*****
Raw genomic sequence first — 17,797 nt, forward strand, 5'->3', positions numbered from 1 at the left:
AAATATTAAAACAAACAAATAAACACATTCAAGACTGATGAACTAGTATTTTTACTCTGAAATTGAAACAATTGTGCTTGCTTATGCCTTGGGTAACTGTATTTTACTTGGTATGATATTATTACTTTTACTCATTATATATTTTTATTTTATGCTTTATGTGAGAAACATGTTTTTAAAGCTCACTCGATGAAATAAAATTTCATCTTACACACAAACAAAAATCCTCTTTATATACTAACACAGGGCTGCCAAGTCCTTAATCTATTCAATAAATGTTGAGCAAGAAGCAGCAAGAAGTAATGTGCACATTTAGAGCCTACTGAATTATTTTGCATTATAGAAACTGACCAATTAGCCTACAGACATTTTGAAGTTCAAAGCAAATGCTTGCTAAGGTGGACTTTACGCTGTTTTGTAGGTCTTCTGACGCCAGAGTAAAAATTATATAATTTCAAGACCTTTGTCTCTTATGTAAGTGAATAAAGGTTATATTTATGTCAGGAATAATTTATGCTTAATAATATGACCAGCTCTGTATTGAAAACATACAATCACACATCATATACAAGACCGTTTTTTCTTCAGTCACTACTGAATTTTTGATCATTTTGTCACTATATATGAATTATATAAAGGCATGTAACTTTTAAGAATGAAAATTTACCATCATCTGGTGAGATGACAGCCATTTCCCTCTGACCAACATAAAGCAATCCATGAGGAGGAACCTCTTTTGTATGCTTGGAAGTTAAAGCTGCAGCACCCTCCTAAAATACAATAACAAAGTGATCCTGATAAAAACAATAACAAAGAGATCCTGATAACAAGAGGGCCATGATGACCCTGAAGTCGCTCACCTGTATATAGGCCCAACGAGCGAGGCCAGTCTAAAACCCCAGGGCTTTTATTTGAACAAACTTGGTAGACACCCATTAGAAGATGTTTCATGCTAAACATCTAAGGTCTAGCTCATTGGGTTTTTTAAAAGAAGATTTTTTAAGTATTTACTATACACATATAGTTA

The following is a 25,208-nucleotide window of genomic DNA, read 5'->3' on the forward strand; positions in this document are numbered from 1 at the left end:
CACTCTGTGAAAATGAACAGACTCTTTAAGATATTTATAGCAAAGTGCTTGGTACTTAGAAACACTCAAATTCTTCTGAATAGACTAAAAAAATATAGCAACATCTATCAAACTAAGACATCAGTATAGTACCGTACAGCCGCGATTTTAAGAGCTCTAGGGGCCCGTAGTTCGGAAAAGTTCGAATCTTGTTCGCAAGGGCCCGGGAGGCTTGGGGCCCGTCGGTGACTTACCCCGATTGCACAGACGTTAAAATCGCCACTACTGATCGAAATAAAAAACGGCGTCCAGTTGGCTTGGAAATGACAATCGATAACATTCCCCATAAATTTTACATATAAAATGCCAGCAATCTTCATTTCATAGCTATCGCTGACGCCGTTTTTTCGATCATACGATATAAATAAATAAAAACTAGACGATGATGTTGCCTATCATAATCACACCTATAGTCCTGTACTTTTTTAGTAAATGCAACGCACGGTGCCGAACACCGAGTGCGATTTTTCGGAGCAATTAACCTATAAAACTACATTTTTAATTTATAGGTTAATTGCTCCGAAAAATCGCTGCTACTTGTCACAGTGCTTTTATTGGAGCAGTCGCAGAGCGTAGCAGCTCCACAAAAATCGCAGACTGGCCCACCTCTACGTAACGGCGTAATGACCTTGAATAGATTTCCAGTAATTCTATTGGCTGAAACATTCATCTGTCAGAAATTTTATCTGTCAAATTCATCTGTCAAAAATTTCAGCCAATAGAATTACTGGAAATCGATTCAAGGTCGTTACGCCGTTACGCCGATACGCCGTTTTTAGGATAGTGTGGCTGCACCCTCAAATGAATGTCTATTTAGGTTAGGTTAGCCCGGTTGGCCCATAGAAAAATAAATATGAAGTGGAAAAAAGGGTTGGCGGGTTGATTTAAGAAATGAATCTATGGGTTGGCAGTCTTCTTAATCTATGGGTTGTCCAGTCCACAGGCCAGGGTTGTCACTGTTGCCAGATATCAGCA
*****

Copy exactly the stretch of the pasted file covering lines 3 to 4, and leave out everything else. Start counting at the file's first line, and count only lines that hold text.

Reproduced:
The following is a 25,208-nucleotide window of genomic DNA, read 5'->3' on the forward strand; positions in this document are numbered from 1 at the left end:
CACTCTGTGAAAATGAACAGACTCTTTAAGATATTTATAGCAAAGTGCTTGGTACTTAGAAACACTCAAATTCTTCTGAATAGACTAAAAAAATATAGCAACATCTATCAAACTAAGACATCAGTATAGTACCGTACAGCCGCGATTTTAAGAGCTCTAGGGGCCCGTAGTTCGGAAAAGTTCGAATCTTGTTCGCAAGGGCCCGGGAGGCTTGGGGCCCGTCGGTGACTTACCCCGATTGCACAGACGTTAAAATCGCCACTACTGATCGAAATAAAAAACGGCGTCCAGTTGGCTTGGAAATGACAATCGATAACATTCCCCATAAATTTTACATATAAAATGCCAGCAATCTTCATTTCATAGCTATCGCTGACGCCGTTTTTTCGATCATACGATATAAATAAATAAAAACTAGACGATGATGTTGCCTATCATAATCACACCTATAGTCCTGTACTTTTTTAGTAAATGCAACGCACGGTGCCGAACACCGAGTGCGATTTTTCGGAGCAATTAACCTATAAAACTACATTTTTAATTTATAGGTTAATTGCTCCGAAAAATCGCTGCTACTTGTCACAGTGCTTTTATTGGAGCAGTCGCAGAGCGTAGCAGCTCCACAAAAATCGCAGACTGGCCCACCTCTACGTAACGGCGTAATGACCTTGAATAGATTTCCAGTAATTCTATTGGCTGAAACATTCATCTGTCAGAAATTTTATCTGTCAAATTCATCTGTCAAAAATTTCAGCCAATAGAATTACTGGAAATCGATTCAAGGTCGTTACGCCGTTACGCCGATACGCCGTTTTTAGGATAGTGTGGCTGCACCCTCAAATGAATGTCTATTTAGGTTAGGTTAGCCCGGTTGGCCCATAGAAAAATAAATATGAAGTGGAAAAAAGGGTTGGCGGGTTGATTTAAGAAATGAATCTATGGGTTGGCAGTCTTCTTAATCTATGGGTTGTCCAGTCCACAGGCCAGGGTTGTCACTGTTGCCAGATATCAGCA